I have a dirty little secret. It’s not one I like to share with many people. Who likes to share their secret struggles? If I do tell somebody, I make excuses and exceptions, but inwardly I’m cringing with shame that now someone else knows…and is judging me! So I don’t want to talk about it too much, even though it’s something I battle daily. It’s a lonely world when you can’t share what keeps you up at night. And shame only adds to problem. So why bother sharing?
Yet it’s been said,
You are only as sick as your secrets.
In other words, secrets can stop us from confronting a problem. The longer we don’t face an issue, the sicker we become. Most likely, the sicker we become, the more we want to keep our secret out of shame. Sick, lonely cycle huh?
Well I’m tired of being sick and lonely with this secret. It’s time to face it head on! No judgments please.
No seriously, I worry! I worry each time I drive, I worry when my kids cough, I worry when it storms outside, I worry when a friend doesn’t text me back within 2 minutes of me texting them, I worry when I watch the news, when I go to the grocery store, when I get into an argument, and on and on and on. Even zombies strike up some fear!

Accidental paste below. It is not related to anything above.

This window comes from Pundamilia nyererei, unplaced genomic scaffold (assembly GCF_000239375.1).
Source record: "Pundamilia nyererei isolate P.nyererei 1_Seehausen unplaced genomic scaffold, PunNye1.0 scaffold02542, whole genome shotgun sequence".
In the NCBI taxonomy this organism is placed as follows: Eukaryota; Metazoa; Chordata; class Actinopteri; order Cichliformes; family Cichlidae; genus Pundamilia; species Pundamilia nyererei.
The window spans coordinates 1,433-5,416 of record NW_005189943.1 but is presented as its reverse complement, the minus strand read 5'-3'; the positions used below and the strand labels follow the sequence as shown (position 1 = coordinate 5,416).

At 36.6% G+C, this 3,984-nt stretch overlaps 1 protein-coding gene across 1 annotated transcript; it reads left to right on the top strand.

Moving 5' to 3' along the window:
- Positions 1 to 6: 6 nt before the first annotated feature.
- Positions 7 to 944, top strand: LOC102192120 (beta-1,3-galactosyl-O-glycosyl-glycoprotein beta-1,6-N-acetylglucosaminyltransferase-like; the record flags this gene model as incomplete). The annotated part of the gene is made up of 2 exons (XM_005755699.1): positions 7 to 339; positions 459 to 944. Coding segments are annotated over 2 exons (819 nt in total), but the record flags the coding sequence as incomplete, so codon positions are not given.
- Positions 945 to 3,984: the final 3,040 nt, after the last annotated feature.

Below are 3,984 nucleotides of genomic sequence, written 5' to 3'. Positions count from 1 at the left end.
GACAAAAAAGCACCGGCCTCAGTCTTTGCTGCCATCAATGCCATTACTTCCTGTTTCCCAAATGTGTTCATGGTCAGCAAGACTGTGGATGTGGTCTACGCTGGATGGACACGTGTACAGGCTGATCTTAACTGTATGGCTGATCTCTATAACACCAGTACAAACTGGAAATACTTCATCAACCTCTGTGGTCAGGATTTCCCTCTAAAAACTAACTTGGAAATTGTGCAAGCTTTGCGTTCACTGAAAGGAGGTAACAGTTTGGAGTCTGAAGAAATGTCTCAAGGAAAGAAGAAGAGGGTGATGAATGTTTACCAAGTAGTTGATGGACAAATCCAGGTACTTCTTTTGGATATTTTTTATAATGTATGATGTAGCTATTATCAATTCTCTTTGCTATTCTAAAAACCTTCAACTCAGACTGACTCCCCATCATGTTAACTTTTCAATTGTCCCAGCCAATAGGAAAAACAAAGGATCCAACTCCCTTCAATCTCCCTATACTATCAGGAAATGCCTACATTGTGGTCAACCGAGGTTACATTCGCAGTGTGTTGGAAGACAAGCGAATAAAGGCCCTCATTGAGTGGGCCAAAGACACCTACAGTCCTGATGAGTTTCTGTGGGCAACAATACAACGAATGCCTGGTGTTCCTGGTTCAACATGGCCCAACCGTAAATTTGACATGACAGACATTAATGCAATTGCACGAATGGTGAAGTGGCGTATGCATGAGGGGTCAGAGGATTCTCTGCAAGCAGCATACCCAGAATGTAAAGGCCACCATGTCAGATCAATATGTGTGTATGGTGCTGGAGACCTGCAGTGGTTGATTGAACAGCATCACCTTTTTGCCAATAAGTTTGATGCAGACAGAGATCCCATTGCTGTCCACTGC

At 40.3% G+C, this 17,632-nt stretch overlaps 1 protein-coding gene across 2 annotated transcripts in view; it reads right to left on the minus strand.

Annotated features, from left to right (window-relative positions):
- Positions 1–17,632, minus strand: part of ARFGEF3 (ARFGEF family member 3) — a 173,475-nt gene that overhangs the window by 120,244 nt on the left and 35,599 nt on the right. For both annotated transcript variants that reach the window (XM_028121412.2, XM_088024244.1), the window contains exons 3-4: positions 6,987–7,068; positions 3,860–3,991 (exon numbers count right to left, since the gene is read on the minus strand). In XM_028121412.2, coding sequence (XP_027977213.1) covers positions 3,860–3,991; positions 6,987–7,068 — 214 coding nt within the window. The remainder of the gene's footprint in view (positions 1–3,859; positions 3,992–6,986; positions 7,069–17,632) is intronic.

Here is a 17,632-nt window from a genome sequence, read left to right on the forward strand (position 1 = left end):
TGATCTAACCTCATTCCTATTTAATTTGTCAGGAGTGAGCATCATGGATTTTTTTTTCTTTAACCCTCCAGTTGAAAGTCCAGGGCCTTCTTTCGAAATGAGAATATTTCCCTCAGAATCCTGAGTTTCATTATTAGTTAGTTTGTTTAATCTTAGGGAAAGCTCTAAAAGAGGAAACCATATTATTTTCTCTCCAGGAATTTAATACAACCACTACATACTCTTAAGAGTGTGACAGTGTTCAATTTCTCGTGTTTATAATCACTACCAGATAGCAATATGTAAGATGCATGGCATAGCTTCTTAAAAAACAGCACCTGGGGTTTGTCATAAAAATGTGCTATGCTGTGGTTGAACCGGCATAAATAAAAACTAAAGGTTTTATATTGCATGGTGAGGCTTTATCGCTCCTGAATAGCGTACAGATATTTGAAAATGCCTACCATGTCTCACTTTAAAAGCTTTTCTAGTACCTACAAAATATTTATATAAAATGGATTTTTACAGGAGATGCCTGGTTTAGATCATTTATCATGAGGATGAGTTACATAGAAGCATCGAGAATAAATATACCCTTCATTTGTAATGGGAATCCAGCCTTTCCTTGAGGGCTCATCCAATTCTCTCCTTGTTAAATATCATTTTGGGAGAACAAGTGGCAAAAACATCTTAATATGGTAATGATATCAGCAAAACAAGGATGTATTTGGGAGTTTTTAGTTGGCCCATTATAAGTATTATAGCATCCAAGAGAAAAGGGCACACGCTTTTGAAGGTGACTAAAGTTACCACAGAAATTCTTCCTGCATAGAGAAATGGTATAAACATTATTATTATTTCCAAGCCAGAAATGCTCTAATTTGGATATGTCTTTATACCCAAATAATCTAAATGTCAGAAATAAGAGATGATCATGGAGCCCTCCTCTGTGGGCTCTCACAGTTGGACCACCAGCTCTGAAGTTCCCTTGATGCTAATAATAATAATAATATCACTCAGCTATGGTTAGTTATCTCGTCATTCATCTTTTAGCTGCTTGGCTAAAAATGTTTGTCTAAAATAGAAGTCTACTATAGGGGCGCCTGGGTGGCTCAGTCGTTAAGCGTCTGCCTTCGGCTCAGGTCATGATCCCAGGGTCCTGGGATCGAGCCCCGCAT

I worry. The shame I feel is that if others know I worry, then they’ll realize I struggle to trust God. That sometimes I doubt His love for me. For us Christians, trusting God is the name of the game. All over the Bible we read that we are to trust God – with everything!
Worry and trust don’t seem to go together. How can I as a Christian let others know that I struggle to trust God with simple things like when my kids cough or when I drive my car? I want to be strong and trusting, and have an immovable faith.
But I’m beginning to realize a movable faith is still faith. And central to that faith is that Jesus forgives us for everything – including our shame and worry. He accepts our broken and doubting faith. In the end, it’s more about God’s faithfulness to us then our doubting faith. And I find myself confessing with the worried father in Mark 9 saying,
“Lord I believe; help my unbelief!”
Some Christians act as though we can’t talk about shame and worry. But “shame is a soul eating emotion” (Carl Jung) and we are only as sick as our secret worry. I’m learning to reveal my worry and let go of the shame. What a process! One that by no means is complete. But one I hope to share with you!
What about you? When have you felt ashamed of your worry?